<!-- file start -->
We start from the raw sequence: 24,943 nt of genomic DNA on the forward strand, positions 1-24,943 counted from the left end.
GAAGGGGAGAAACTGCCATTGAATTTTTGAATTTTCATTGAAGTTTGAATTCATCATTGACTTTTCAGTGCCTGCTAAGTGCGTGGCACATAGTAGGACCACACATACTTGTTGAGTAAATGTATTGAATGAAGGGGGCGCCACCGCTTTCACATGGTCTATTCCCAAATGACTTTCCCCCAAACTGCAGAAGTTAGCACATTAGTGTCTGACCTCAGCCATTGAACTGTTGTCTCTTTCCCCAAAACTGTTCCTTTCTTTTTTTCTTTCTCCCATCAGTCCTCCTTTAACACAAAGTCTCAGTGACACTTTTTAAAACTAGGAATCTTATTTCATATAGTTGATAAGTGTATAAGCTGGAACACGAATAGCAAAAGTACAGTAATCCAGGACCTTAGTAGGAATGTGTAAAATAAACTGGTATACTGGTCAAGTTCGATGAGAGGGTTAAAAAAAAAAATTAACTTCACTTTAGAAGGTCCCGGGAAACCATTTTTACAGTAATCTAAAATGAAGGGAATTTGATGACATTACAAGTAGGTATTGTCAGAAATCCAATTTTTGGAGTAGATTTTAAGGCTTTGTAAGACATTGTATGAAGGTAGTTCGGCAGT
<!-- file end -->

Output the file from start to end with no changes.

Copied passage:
We start from the raw sequence: 24,943 nt of genomic DNA on the forward strand, positions 1-24,943 counted from the left end.
GAAGGGGAGAAACTGCCATTGAATTTTTGAATTTTCATTGAAGTTTGAATTCATCATTGACTTTTCAGTGCCTGCTAAGTGCGTGGCACATAGTAGGACCACACATACTTGTTGAGTAAATGTATTGAATGAAGGGGGCGCCACCGCTTTCACATGGTCTATTCCCAAATGACTTTCCCCCAAACTGCAGAAGTTAGCACATTAGTGTCTGACCTCAGCCATTGAACTGTTGTCTCTTTCCCCAAAACTGTTCCTTTCTTTTTTTCTTTCTCCCATCAGTCCTCCTTTAACACAAAGTCTCAGTGACACTTTTTAAAACTAGGAATCTTATTTCATATAGTTGATAAGTGTATAAGCTGGAACACGAATAGCAAAAGTACAGTAATCCAGGACCTTAGTAGGAATGTGTAAAATAAACTGGTATACTGGTCAAGTTCGATGAGAGGGTTAAAAAAAAAAATTAACTTCACTTTAGAAGGTCCCGGGAAACCATTTTTACAGTAATCTAAAATGAAGGGAATTTGATGACATTACAAGTAGGTATTGTCAGAAATCCAATTTTTGGAGTAGATTTTAAGGCTTTGTAAGACATTGTATGAAGGTAGTTCGGCAGT